Brave has a new privacy feature it calls Unlinkable Bouncing. The company has integrated it into its test and development Brave browser version, Nightly.
The releases are updated nightly and may contain bugs that can result in data loss. Nightly automatically sends Brave crash reports when things go wrong.
Unlinkable Bouncing protects privacy by noting when someone is about to visit a website that could harm their privacy.
Instead, it routes that visitor a different way. This prevents the technology in the site from identifying the user by tying the footprint to previous visits, but allows the site to function as usual, according to Brave.
Each visit appears as a unique, first-time visit, so it anonymizes the user. The temporary storage is deleted when the person leaves the site, preventing it from re-identifying the visitors if and when they return.
The new tool protects against bounce tracking -- which enables trackers to track someone even when browser-level privacy protections are in place.
Browsers that respect privacy attempt to prevent sites from learning about a visitor’s behavior and activities on other sites. it attempts to circumvent these protections by gaming how the browser behaves when someone browses from one site to another.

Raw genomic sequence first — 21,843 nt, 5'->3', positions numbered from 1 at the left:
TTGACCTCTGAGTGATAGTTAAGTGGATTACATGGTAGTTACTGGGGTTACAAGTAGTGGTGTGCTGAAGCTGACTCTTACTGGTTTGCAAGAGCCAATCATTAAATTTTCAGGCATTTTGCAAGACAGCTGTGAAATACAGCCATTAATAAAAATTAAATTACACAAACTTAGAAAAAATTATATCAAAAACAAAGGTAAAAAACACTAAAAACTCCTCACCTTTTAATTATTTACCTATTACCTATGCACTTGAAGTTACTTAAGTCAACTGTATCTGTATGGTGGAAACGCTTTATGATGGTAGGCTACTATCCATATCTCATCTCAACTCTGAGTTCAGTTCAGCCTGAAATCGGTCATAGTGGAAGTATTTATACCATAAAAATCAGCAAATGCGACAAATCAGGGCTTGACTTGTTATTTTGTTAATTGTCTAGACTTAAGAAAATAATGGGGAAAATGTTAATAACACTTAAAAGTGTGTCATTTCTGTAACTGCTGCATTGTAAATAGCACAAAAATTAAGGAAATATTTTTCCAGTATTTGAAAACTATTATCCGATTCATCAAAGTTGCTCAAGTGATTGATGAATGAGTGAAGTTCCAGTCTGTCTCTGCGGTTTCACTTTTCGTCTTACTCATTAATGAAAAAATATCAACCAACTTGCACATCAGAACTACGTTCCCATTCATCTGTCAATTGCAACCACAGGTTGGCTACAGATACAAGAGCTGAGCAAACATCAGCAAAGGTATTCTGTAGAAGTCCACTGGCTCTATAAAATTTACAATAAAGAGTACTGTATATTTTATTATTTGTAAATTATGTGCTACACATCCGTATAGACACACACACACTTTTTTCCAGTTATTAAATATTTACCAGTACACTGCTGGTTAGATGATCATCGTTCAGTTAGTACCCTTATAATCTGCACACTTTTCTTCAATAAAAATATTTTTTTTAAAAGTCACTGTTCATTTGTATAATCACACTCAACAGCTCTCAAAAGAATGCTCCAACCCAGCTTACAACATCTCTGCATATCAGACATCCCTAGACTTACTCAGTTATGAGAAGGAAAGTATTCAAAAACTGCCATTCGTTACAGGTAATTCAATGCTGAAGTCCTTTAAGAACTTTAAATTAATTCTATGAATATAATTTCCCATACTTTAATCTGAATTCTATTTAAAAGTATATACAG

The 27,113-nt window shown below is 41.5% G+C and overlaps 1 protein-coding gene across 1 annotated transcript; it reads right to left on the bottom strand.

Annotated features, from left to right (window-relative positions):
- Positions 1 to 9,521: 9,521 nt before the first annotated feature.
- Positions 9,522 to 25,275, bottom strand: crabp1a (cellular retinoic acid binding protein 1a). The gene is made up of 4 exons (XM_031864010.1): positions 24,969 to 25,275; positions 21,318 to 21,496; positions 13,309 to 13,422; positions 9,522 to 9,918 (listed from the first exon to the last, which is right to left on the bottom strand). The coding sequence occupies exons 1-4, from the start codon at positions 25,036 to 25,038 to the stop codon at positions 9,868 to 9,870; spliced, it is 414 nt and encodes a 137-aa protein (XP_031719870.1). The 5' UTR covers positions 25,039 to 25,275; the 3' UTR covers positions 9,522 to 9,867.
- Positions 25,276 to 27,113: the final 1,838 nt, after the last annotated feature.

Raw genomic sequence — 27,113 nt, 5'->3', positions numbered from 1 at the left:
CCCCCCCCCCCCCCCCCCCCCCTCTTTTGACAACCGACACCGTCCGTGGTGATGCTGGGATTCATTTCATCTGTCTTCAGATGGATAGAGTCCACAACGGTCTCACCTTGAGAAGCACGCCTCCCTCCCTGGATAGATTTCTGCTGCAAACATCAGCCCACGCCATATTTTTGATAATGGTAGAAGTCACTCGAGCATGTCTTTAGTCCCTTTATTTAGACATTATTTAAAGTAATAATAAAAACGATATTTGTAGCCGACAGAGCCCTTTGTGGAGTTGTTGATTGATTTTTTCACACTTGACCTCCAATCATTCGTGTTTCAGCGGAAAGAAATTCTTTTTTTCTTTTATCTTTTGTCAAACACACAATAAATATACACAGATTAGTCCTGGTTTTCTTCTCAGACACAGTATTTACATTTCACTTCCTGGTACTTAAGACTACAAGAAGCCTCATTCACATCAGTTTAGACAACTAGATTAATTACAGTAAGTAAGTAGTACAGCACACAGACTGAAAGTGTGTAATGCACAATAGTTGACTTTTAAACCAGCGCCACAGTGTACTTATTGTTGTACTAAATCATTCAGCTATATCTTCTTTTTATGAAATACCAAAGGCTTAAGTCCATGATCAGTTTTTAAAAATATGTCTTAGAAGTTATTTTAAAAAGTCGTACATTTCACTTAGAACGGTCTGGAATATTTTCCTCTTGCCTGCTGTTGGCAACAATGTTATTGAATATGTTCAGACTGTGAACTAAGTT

Brave Software Engineer Aleksey Khoroshilov and Brave Senior Software Engineer Ivan Efremov created the feature.
For example, if someone is on a rabbits.example and clicks on a link to visit turtles.example, a tracker might change the URL someone clicks on at the last moment, so that the person actually ends up on tracker.example, explains Brave Senior Director of Privacy Peter Snyder in a post.
The injected tracking site would then learn that the person is interested in rabbits and turtles, before forwarding them to their intended destination, he wrote. If tracker.example is able to inject the code during the navigation, over time the technology will enable the site to build a detailed and privacy-violating profile of the visitor’s interests.
Unlinkable Bouncing is Brave’s first application of a new capability the company’s engineers are developing for first-party ephemeral storage.
This is a set of techniques that allow sites to remember or identify the site visitor for as long as the person is visiting the site. It’s similar to — although more powerful and user-friendly than — clearing the browser storage every time the person leaves a site.
First-party ephemeral storage builds on Brave’s existing protections against tracking. Currently, the company uses something it calls ephemeral third-party storage, where all third-party storage on a site is cleared when you leave the first-party site embedding those third parties.